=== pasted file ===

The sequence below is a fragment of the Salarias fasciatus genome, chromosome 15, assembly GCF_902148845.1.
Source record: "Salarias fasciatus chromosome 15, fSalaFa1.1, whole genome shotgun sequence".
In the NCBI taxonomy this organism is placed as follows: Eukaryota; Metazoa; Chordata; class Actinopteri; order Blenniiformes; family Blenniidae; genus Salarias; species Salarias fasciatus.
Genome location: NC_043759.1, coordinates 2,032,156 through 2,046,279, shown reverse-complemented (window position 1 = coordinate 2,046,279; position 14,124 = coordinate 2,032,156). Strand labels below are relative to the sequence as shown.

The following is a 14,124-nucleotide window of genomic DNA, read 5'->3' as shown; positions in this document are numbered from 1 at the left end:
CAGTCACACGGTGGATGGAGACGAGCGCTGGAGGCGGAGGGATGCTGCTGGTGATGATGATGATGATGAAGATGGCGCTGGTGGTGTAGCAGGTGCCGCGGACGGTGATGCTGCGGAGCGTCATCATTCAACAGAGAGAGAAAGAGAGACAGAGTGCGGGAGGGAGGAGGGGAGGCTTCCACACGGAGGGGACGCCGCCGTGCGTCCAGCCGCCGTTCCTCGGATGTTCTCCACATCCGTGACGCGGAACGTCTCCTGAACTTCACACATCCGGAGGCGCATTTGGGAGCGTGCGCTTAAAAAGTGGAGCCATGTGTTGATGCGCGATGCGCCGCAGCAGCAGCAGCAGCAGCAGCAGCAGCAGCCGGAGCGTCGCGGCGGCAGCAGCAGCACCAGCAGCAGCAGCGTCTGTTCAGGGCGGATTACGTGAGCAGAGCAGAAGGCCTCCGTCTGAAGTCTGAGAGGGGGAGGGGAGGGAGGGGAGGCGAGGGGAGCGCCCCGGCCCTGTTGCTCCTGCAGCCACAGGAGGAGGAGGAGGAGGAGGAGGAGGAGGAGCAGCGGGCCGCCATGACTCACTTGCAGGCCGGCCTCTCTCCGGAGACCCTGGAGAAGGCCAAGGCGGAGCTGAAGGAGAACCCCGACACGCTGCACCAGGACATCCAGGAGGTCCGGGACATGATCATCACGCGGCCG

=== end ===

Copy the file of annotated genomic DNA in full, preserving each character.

The sequence below is a fragment of the Salarias fasciatus genome, chromosome 15, assembly GCF_902148845.1.
Source record: "Salarias fasciatus chromosome 15, fSalaFa1.1, whole genome shotgun sequence".
In the NCBI taxonomy this organism is placed as follows: Eukaryota; Metazoa; Chordata; class Actinopteri; order Blenniiformes; family Blenniidae; genus Salarias; species Salarias fasciatus.
Genome location: NC_043759.1, coordinates 2,032,156 through 2,046,279, shown reverse-complemented (window position 1 = coordinate 2,046,279; position 14,124 = coordinate 2,032,156). Strand labels below are relative to the sequence as shown.

The following is a 14,124-nucleotide window of genomic DNA, read 5'->3' as shown; positions in this document are numbered from 1 at the left end:
CAGTCACACGGTGGATGGAGACGAGCGCTGGAGGCGGAGGGATGCTGCTGGTGATGATGATGATGATGAAGATGGCGCTGGTGGTGTAGCAGGTGCCGCGGACGGTGATGCTGCGGAGCGTCATCATTCAACAGAGAGAGAAAGAGAGACAGAGTGCGGGAGGGAGGAGGGGAGGCTTCCACACGGAGGGGACGCCGCCGTGCGTCCAGCCGCCGTTCCTCGGATGTTCTCCACATCCGTGACGCGGAACGTCTCCTGAACTTCACACATCCGGAGGCGCATTTGGGAGCGTGCGCTTAAAAAGTGGAGCCATGTGTTGATGCGCGATGCGCCGCAGCAGCAGCAGCAGCAGCAGCAGCAGCAGCCGGAGCGTCGCGGCGGCAGCAGCAGCACCAGCAGCAGCAGCGTCTGTTCAGGGCGGATTACGTGAGCAGAGCAGAAGGCCTCCGTCTGAAGTCTGAGAGGGGGAGGGGAGGGAGGGGAGGCGAGGGGAGCGCCCCGGCCCTGTTGCTCCTGCAGCCACAGGAGGAGGAGGAGGAGGAGGAGGAGGAGGAGCAGCGGGCCGCCATGACTCACTTGCAGGCCGGCCTCTCTCCGGAGACCCTGGAGAAGGCCAAGGCGGAGCTGAAGGAGAACCCCGACACGCTGCACCAGGACATCCAGGAGGTCCGGGACATGATCATCACGCGGCCG